The world of SF has been filled with apocalyptic and post-apocalyptic stories since its very beginning as a separately identifiable genre. Do we really need another one? In the case of this book, the answer to that is a resounding yes! Robinson has crafted a finely wrought work of character and theme that will resonate with readers, that is highly evocative of some of the other truly fine works within this sub-genre, from Pangborn's Davy to Stewart's Earth Abides, that delivers insights into societies and individual human motivations at a level rarely found in any fiction.
This book is part of Robinson's triptych (the other two pieces being The Gold Coast and Pacific Edge) that deals with various futures as seen from the perspective of Orange County, California. These books are related by theme only, and can all be read independently of the others. In this one the United States has effectively been destroyed by the use of about 3000 neutron bombs that were smuggled in by truck (the country of origin never provable but supposed to be Russia), turning almost every city into a waste land and wiping out the economic and industrial structure that allows today's Americans to enjoy a standard of living so very much higher than most of the rest of the world. The United States has now been placed in quarantine by the rest of the world, and any attempts to try to re-organize and re-build the country are ruthlessly disrupted. Orange County has returned to a fishing/agrarian level society with government by communal consensus. But this is the mere background to a remarkable tale of two young men, Henry and Steve, trying to find their own way and life answers within this community, underneath the strong influence of the town elder Tom, one of the last survivors who remembers what America was like before the bombs. Henry and Steve are close friends but are two very different personalities, and how each reacts to the opportunity to 'do something' to those who are maintaining the quarantine forms the main basis of the book.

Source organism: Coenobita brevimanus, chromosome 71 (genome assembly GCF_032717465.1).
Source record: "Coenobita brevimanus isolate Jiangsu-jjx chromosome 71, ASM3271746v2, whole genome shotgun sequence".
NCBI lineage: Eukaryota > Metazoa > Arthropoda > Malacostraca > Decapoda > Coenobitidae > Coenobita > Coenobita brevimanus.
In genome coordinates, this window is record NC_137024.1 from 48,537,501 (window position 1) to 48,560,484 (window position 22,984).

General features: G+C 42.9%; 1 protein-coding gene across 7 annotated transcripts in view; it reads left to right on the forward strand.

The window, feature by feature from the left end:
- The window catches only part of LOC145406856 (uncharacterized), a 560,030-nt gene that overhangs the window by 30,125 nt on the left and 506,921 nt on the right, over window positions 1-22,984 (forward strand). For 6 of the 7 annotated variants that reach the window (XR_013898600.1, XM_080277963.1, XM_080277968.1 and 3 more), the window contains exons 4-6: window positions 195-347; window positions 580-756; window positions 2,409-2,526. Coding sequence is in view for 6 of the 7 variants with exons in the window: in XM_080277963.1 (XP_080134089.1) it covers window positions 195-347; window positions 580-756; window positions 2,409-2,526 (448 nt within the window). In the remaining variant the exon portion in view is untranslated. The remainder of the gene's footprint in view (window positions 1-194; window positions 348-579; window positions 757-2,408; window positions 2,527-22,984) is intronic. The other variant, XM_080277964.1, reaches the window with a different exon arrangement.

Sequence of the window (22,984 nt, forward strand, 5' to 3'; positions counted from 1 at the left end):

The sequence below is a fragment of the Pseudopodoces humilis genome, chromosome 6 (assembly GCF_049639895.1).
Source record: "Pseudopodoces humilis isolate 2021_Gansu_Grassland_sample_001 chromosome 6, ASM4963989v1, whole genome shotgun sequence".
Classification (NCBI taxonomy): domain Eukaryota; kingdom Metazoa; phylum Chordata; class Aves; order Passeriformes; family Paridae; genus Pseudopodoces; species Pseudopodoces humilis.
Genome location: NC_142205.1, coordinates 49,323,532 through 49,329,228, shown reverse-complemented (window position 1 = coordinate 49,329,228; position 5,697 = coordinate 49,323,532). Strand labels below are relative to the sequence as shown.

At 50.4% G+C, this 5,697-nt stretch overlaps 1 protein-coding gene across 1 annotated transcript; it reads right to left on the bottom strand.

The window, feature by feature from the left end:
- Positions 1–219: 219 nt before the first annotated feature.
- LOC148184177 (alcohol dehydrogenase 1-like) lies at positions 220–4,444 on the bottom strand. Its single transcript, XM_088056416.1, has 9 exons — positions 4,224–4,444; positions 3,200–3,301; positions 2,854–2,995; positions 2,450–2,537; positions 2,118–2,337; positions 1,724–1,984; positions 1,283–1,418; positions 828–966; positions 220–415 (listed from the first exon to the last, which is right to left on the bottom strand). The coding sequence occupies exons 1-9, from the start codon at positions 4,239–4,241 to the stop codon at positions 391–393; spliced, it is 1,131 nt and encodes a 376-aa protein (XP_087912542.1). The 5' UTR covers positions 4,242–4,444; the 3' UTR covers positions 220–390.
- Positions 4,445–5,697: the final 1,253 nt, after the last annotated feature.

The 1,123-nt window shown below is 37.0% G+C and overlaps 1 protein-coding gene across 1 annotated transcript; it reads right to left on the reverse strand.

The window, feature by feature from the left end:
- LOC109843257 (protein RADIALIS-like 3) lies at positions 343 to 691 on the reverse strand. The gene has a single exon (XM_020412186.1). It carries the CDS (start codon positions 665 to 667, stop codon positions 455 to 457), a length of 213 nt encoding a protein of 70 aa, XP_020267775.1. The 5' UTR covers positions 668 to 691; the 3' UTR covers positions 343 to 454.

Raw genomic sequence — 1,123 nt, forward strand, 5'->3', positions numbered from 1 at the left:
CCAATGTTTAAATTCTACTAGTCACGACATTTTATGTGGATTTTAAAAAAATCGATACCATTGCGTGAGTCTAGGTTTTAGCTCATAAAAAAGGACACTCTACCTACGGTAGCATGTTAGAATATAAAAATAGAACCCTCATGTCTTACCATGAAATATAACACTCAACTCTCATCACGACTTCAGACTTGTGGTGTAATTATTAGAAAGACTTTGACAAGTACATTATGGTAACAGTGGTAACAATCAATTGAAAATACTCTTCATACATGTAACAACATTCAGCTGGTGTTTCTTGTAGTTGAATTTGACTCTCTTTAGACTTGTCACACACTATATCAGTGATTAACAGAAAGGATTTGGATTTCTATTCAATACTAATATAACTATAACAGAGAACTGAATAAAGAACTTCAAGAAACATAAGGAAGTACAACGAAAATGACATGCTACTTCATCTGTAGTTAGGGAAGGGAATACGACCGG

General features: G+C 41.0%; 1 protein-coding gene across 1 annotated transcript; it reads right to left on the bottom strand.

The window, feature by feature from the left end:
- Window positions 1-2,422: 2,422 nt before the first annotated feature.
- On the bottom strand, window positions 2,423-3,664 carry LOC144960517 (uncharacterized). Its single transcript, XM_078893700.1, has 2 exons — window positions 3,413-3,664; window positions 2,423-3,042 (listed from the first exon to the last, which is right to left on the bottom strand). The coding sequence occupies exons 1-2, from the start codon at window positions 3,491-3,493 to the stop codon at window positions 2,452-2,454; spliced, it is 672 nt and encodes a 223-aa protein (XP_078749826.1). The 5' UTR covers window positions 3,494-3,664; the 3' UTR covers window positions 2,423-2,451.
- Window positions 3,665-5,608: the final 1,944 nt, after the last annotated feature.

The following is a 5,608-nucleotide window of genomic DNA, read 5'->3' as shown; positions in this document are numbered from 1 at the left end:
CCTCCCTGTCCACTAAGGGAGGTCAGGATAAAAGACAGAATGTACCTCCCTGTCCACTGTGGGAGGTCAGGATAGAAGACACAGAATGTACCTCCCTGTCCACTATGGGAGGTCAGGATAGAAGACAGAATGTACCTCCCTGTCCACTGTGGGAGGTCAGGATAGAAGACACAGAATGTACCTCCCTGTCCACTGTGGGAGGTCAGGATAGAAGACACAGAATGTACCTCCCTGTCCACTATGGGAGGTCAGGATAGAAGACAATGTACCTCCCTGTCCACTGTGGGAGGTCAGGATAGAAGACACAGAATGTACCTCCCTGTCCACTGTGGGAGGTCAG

The depth of characterization here is remarkable, and the portrayal of the society that grew under these imagined conditions is just as remarkable for its believability and economic viability. I found myself living and feeling right along with the main characters, could see myself in just the situations portrayed, facing the same moral dilemmas and wondering just how I would react, what I would do. The prose is smooth and with a nice balance between description, dialogue, and action, and a theme that is presented via 'show, not tell' methods.
All of the 'Three Californias' books are good, but this one is clearly the best, and should be put on everyone's 'must read' list.
--- Reviewed by Patrick Shepherd (hyperpat)